Tag Archives: snowfall

Christmas 2010 Snow Scenes


I didn't get the framing right, but was lucky to catch the focus and I still like this image.

As noted before, there’s no need to dream of a White Christmas in 2010 in Iowa.

While Audrey took a quick nap, I went outside to try to capture some snow photos. This picture post is the result.  I’m not sure it worked all that well–it’s hard to photograph snow and the biggest problem I have with my digital minicam is that it doesn’t let me control the focus.  Still, although it was hard to get it to focus on the head of a coneflower, I think I got some nice snow pictures, but you can comment and let me know if you agree.

Lilac in snow

This is one of the few "inside" shots out the office window in my home--snow on a lilac bush. Background is backyard snow. I like the plain view this photo shows.

Why does ice seem so pretty when it’s mixed with dust and puffed with air to form delicate six-sided crystals? I got a bit chilly taking these and worried a bit about keeping my Kodak dry, but all in all, I think it worked out.  Click on an image to see it bigger, and then click “back” to see more, I’ll finish this post with dozens of snow photo, a total of 20 images, just to celebrate the beauty of snow on this fine Christmas day!

Once again, Merry Christmas from snowy Iowa.

Lilac on chimney

One of my favs in this big group. Lilac with chimney stones as background.

Lilac and snow

Again, a nice lilac image. Can't have too many flower photos! Even when the flowers are long gone.


Next series is crabapples--like the contrast of red and white snow. Squirrel has not managed to reach them all yet ...


An even better one, I think. Crabapple in backyard.

Maple bark

Now, a more abstract phase--snow on maple bark


Clothesline in back with snow "waves"


Clothesline again, looking west instead of east


I like the way the aging wood of the fence contrast with snow, and the way the snow overhangs the top of the fence

Plant hook and fence

One of our plant hooks and the top of the fence

Fence again

Final fence post--closeup of snow wave

Plant hook

OK, the fence is still h ere, but I think this is a photo of the hook ...


We meant to take this swing down before winter, did not get done ...

Road Crud

Looks like an interesting mineral--is really just road snow crud crusted in a van wheel well


Woods in snow

Woods and stream bed south of our back fence (looking over fence, actually)


Fern in front in snow

Dogwood leaves

Dogwood leaves with snow--first of a few dogwood photos

Dogwood leaf

Dogwood leaf--took some time to get the camera to focus ...

Dogwood again

Dogwood leaves buried in snow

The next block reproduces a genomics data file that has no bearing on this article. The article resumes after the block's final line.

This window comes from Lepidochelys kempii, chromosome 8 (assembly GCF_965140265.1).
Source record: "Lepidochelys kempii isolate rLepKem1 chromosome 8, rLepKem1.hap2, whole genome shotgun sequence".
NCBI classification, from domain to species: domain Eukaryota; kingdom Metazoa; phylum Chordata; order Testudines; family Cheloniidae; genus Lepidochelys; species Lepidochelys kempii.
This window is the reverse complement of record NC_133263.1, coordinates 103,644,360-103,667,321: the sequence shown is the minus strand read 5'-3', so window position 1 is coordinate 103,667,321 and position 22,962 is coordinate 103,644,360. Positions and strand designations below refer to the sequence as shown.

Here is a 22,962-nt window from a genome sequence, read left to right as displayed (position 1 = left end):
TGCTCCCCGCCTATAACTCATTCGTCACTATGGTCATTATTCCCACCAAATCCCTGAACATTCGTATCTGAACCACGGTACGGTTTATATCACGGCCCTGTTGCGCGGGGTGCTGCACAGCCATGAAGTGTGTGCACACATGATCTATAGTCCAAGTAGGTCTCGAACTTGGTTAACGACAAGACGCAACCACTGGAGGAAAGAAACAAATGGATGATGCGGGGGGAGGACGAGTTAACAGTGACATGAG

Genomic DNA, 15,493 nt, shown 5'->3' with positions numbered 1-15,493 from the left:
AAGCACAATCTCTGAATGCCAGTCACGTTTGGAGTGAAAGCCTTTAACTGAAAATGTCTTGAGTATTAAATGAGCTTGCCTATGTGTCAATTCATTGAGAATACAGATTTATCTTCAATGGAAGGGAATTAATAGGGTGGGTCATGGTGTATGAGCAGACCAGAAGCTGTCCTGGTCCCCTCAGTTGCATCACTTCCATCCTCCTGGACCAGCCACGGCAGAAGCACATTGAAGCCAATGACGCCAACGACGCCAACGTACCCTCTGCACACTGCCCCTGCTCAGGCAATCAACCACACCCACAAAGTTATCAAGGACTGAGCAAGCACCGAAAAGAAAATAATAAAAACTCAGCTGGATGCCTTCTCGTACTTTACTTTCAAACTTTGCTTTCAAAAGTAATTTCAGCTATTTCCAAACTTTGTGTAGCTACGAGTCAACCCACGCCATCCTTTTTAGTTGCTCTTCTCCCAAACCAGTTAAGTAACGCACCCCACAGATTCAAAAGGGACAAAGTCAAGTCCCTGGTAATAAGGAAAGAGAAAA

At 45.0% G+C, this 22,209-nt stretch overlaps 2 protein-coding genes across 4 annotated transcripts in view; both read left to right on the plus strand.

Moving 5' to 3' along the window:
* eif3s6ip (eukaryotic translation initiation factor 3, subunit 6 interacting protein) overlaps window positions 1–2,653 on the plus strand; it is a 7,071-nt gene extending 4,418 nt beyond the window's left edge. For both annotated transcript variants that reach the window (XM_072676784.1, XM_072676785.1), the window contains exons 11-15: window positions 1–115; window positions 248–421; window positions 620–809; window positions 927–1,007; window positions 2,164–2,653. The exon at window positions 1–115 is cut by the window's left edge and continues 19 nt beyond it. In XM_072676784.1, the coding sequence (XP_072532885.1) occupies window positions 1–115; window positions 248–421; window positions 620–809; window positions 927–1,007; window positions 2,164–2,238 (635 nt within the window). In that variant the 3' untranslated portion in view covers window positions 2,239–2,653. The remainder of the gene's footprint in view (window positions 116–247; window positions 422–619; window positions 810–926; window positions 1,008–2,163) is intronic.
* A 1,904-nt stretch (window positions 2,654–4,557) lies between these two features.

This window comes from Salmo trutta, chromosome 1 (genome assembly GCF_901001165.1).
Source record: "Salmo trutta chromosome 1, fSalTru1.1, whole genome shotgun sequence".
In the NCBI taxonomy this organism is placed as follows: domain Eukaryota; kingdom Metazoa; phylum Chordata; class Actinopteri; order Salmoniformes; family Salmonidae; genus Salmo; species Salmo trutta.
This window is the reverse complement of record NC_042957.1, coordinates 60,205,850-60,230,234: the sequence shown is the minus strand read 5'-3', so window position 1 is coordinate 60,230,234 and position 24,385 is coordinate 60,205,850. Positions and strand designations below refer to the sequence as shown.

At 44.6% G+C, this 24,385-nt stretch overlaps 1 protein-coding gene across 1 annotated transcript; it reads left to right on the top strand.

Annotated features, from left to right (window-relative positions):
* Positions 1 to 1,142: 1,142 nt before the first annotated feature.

And the final photo--number 20--again a coneflower, better framing


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The Hypnotic Effects of Snow

Falling precipitation, if you’re doing any boring, repetitious task, can be hypnotic to watch or listen to.

Snow, while it can make a very subtle sound, is usually pretty quiet.

Here are two random videos I shot Monday. The one at the top is shot through a screen, which gives it a scruffy look, the one below is through a window only.  I was giving an exam at the time, so the natural sound is the sound of heater/blower in a classroom, and the cough in one video is courtesy of a student. I was looking around while shooting, so that, plus lack of tripod, means a lot of camera shake.

I didn’t just stare out the window and shoot random video. Most of the time during the exam, I was grading papers and watching the students. This video was shot during a brief between grading interlude, and is near the end of the exam period.

Warde Hall at Mount Mercy University is my favorite building there, due to its unique character. Two very tall pine trees grow in front of the building, and one of those trees provides the dark backdrop that lets us watch the snow.

I’m not sure what it is about things falling from the sky, but snow in particular, that provides such fascination. Are we hard wired to attend to is as part of the natural world from which we sprang? I can recall many a day in elementary school where all that I recall is: “It rained. Watched rain out the window.”

I was not a particularly good student in elementary school, by the way.

I think part of the hypnotic effect of snow is simply the random, yet repeated, motion Small objects enter our field of vision and silently float by. The supply seems endless, a quiet eternal procession. The process is often not as gentle as it sounds—a wind will make the snow silently float by as if propelled by little jet engines, and wind-whipped snow can have quite an impact on facial flesh, as any Iowan can tell you. But, it’s cool when viewed out a window with a dark, tall piney background.

Still, while it was cold Monday, the snow was not particularly intrusive. It didn’t pile up, it wasn’t whipped into drifts, it was just pretty to watch. And watch.

I think I need a fire, a new book to read and some hot chocolate. That (and having elves to grade the exams) would make the snow perfect.

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